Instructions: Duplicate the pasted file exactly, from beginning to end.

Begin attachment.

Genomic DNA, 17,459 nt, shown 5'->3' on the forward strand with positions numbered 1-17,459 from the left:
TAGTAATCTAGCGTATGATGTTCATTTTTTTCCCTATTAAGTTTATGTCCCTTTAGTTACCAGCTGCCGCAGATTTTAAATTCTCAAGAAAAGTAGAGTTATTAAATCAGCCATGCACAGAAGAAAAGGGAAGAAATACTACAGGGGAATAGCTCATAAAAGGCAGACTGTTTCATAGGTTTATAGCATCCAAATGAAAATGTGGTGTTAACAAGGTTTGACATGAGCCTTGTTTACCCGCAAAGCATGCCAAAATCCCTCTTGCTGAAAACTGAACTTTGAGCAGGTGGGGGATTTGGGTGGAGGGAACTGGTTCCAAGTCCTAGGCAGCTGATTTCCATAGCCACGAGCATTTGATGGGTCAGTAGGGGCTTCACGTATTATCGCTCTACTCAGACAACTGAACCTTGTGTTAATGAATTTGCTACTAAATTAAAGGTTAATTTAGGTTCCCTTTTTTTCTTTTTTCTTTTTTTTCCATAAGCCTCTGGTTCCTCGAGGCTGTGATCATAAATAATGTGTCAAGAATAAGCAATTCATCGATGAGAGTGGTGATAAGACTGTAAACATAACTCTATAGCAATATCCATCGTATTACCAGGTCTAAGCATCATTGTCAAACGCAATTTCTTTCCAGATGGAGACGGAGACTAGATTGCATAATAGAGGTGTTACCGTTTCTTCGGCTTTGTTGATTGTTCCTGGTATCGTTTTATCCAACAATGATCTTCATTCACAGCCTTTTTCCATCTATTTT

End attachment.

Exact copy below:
Genomic DNA, 17,459 nt, shown 5'->3' on the forward strand with positions numbered 1-17,459 from the left:
TAGTAATCTAGCGTATGATGTTCATTTTTTTCCCTATTAAGTTTATGTCCCTTTAGTTACCAGCTGCCGCAGATTTTAAATTCTCAAGAAAAGTAGAGTTATTAAATCAGCCATGCACAGAAGAAAAGGGAAGAAATACTACAGGGGAATAGCTCATAAAAGGCAGACTGTTTCATAGGTTTATAGCATCCAAATGAAAATGTGGTGTTAACAAGGTTTGACATGAGCCTTGTTTACCCGCAAAGCATGCCAAAATCCCTCTTGCTGAAAACTGAACTTTGAGCAGGTGGGGGATTTGGGTGGAGGGAACTGGTTCCAAGTCCTAGGCAGCTGATTTCCATAGCCACGAGCATTTGATGGGTCAGTAGGGGCTTCACGTATTATCGCTCTACTCAGACAACTGAACCTTGTGTTAATGAATTTGCTACTAAATTAAAGGTTAATTTAGGTTCCCTTTTTTTCTTTTTTCTTTTTTTTCCATAAGCCTCTGGTTCCTCGAGGCTGTGATCATAAATAATGTGTCAAGAATAAGCAATTCATCGATGAGAGTGGTGATAAGACTGTAAACATAACTCTATAGCAATATCCATCGTATTACCAGGTCTAAGCATCATTGTCAAACGCAATTTCTTTCCAGATGGAGACGGAGACTAGATTGCATAATAGAGGTGTTACCGTTTCTTCGGCTTTGTTGATTGTTCCTGGTATCGTTTTATCCAACAATGATCTTCATTCACAGCCTTTTTCCATCTATTTT